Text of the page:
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A Golden Year for Meryl Streep
by Shelly Schoeneshoefer

This year belongs to Meryl Streep. Not only did she win a Golden Globe award and the Oscar for her role in the Iron Lady but she had been selected to receive the Homage and the Honorary Golden Bear at this year’s Berlinale. The Berlinale’s retrospective program showcased a wonderful selection of her films that represented Streep’s life achievements over the last 30 years. Just looking at the list, it is not hard to believe that she has more award nominations than any other actor in history not to mention the number of awards won and she does this every time with such grace. She has so far won 17 Academy Awards, 26 Golden Globes, two Emmys, a Tony award and the list goes on and on…..

After graduating from Yale’s Drama School, she went on to Broadway. It is hard to believe that her debut film Julia put her alongside actresses like Jane Fonda and Vanessa Redgrave. The first retrospective film to be shown was her third film Kramer vs. Kramer (1979) directed by Robert Benton where she took home an Oscar and a Golden Globe for Best Actress in a supporting role. This film represents a change in social ideas regarding the family structure.  A couple is getting a divorce and, typically for those times, the mother would be the better choice for custody of the child. But in this scenario the father (Dustin Hoffman) would be the better caregiver since Streep’s character has high ambitions in the workaday world. Her second film is one that I will never forget: Deer Hunter (1978) directed by Michael Cimino, where she receives her first three nominations and wins two awards. This film was challenging to her in two ways: first, she had to create her own lines and second, during the shooting, she needed strength to support her fiancé who was dying of terminal cancer. The director and cast had to fight to keep him on the set. He died before ever seeing the final cut of the film.

The next film shown at the retrospective was Sophie’s Choice (1982) directed by Alan J. Pakula for which she won an Oscar for Best Actress in a leading role. She mastered a Polish accent which must have been harder than doing a British accent in the Iron Lady. In this film, she had to dive into the feelings of a Holocaust victim who had to make unfathomable choices and then had to live with the results of those choices. She said it was so hard on her she was unable to reshoot the scenes. She won eight various awards and was nominated for one other award.

The following film Silkwood (1983) by Mike Nichols was based on a true story about Karen Silkwood who died in a mysterious car accident. The film covers the time period before the accident. Silkwood had been working at the Kerr-McGee Plutonium Plant which was behind on a major contract and began working the crew overtime and not taking care of safety guards.  Silkwood lobbied against the company but, in the meanwhile, she and her friends are contaminated in an accident. After attempting to investigate and collect info, she tried to meet with a journalist but died before getting to her destination. Here Streep received three various nominations and took home one award.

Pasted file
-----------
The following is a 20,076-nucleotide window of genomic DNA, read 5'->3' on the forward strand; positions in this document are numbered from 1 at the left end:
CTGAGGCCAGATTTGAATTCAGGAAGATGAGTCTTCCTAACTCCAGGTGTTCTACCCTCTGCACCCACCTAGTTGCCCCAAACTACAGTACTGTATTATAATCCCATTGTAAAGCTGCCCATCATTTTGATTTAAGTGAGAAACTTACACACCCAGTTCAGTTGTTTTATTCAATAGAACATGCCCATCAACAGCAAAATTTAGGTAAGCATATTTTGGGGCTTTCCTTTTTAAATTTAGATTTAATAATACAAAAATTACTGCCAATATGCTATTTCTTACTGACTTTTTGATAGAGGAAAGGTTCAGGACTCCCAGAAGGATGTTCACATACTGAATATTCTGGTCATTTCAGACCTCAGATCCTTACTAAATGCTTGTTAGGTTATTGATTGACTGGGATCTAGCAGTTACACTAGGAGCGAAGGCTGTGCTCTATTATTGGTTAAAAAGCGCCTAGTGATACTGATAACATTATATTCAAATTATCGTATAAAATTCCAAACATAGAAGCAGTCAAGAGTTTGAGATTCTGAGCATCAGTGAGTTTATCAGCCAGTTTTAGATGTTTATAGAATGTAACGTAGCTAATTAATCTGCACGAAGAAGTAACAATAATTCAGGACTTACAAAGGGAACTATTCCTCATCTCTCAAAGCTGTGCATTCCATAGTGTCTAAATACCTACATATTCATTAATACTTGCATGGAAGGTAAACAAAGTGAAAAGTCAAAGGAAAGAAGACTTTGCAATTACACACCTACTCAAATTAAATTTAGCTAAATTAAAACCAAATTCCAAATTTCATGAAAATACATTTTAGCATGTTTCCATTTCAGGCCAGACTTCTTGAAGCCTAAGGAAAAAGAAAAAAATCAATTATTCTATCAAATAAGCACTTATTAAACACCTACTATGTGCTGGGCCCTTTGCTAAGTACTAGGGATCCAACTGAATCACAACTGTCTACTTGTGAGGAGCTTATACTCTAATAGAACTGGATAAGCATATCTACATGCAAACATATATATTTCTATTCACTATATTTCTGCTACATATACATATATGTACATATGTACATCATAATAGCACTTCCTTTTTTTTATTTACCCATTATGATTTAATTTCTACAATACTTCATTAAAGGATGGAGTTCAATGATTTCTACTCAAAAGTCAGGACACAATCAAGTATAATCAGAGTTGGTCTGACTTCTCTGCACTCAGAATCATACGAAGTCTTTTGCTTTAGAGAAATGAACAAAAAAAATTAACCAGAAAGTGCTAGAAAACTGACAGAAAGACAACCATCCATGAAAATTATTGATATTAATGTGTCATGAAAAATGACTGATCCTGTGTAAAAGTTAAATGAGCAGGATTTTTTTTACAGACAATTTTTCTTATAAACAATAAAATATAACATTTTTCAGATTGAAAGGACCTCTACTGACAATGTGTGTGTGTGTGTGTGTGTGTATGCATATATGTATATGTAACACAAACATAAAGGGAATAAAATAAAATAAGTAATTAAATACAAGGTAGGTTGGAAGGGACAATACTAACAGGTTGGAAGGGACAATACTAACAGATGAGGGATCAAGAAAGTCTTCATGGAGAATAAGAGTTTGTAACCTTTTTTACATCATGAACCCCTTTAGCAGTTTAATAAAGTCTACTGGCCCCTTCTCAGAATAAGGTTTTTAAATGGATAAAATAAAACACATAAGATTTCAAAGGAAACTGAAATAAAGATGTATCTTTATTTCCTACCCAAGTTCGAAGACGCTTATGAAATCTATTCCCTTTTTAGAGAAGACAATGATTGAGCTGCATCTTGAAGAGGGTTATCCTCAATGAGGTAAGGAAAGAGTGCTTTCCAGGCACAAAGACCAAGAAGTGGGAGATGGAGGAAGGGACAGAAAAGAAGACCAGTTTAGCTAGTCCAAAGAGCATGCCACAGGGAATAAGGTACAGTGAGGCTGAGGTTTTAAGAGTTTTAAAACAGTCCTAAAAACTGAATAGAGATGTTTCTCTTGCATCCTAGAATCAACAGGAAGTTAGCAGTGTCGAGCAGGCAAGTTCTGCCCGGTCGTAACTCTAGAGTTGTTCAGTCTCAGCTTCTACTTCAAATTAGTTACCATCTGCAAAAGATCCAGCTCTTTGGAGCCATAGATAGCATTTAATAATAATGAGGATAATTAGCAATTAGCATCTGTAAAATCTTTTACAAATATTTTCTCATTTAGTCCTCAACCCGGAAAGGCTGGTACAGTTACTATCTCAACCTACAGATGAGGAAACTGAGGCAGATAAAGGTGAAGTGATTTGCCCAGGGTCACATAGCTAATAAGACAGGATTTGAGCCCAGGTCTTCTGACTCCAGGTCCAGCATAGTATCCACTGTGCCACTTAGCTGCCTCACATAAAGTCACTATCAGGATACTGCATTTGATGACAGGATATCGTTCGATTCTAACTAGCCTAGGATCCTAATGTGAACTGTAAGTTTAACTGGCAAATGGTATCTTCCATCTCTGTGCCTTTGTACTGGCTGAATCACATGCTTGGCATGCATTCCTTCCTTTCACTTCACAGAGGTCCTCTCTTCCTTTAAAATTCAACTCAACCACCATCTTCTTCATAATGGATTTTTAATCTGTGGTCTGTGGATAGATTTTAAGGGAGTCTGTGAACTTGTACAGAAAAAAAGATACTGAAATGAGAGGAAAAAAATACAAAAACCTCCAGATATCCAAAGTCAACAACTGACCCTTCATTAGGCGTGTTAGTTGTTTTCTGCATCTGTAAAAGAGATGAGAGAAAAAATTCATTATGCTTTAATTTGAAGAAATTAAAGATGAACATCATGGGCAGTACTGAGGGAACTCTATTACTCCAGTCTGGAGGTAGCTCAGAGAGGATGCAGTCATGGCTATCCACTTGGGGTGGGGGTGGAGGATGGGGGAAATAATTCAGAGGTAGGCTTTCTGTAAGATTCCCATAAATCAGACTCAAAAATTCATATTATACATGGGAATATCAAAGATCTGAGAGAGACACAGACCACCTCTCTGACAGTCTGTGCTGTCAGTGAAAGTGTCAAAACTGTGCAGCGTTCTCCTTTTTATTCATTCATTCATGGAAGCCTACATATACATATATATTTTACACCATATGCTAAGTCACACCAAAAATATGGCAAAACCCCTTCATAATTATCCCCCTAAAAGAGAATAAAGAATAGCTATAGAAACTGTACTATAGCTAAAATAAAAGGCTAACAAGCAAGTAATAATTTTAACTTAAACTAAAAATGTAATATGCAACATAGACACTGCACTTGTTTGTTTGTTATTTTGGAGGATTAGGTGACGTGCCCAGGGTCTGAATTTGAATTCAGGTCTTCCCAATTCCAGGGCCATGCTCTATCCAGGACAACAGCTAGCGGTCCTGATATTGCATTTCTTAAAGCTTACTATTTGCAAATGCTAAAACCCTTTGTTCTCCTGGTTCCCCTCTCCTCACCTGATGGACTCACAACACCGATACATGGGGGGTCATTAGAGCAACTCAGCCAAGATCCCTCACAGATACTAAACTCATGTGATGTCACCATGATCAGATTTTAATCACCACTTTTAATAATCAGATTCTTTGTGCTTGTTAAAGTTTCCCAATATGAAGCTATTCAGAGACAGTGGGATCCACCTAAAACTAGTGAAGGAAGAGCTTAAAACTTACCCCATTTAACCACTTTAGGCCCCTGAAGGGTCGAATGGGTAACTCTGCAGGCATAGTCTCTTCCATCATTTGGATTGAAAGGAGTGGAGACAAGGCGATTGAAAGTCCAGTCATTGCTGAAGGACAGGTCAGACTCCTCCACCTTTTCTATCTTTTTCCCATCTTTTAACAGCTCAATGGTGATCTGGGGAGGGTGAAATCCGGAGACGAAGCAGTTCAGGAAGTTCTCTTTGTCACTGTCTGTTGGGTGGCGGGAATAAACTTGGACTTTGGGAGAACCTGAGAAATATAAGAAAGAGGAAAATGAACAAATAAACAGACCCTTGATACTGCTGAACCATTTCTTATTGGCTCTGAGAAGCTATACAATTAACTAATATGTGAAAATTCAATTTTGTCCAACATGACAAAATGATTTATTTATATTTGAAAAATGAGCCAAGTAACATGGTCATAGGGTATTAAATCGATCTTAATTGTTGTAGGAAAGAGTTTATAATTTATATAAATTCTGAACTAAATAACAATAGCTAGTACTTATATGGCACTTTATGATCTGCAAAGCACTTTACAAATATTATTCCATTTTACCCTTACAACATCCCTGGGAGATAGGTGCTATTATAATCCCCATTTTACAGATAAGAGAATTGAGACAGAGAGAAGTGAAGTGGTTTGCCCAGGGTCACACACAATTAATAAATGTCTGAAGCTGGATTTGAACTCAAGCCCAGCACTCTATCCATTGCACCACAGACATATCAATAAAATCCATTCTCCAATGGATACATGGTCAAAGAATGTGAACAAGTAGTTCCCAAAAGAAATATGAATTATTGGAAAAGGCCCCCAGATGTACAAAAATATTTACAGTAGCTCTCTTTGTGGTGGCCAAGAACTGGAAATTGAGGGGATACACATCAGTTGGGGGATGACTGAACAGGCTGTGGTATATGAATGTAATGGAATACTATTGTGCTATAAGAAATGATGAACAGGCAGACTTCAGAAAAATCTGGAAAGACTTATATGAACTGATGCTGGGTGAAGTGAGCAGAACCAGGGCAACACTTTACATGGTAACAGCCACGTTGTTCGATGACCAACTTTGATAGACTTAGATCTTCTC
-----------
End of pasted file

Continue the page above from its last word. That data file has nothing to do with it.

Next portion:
Two other films in the retrospective were Out of Africa (1985) by Sidney Pollack which is the story of Isak Dinesen alias Karen Blixen and her farm in Africa. Her misadventures with a marriage of convenience to Bror Blixen (Klaus Maria Brandauer) finally leads her to someone she trusts, Deny Finch Hatton (Robert Redford), but even that ends disastrously. A nice quiet film which didn’t win very many awards, but is a sweet film to watch, was The Bridges of Madison County (1995) by Clint Eastwood.  It is about a National Geographic photographer (Clint Eastwood) who falls in love with a married Italian housewife (Meryl Streep).

The first time I ever saw Meryl Streep was when A Prairie Home Companion (2006) by Robert Altman came to the Berlinale and I will never forget when one of the journalists asked why they were doing a country musical. She said that if you know who Garrison Keiller is, then you know how he plays an important role in American culture. I remember growing up with this live radio show and loved the strangely dry sense of humor which integrated fake Midwest commercials like rhubarb hairspray or special buttermilk pancakes mix from Minnesota and I loved this off-beat film. 

This year the golden lady shone as The Iron Lady made its debut. Phyllida Lloyd’s film gave Meryl Streep the chance to explore a personality that we would never equate with her personality. Yet at the press conference she explained that she isn’t so different from Margaret Thatcher but in ways that weren’t obvious. First of all she explained that Thatcher was one of the first feminists in a time period when women didn’t make it to the top. She was impressed that she made it to the top of a very conservative political party as a woman and although she made some very unfavorable decisions, she never really gave up on a socialized health system which is still in place today.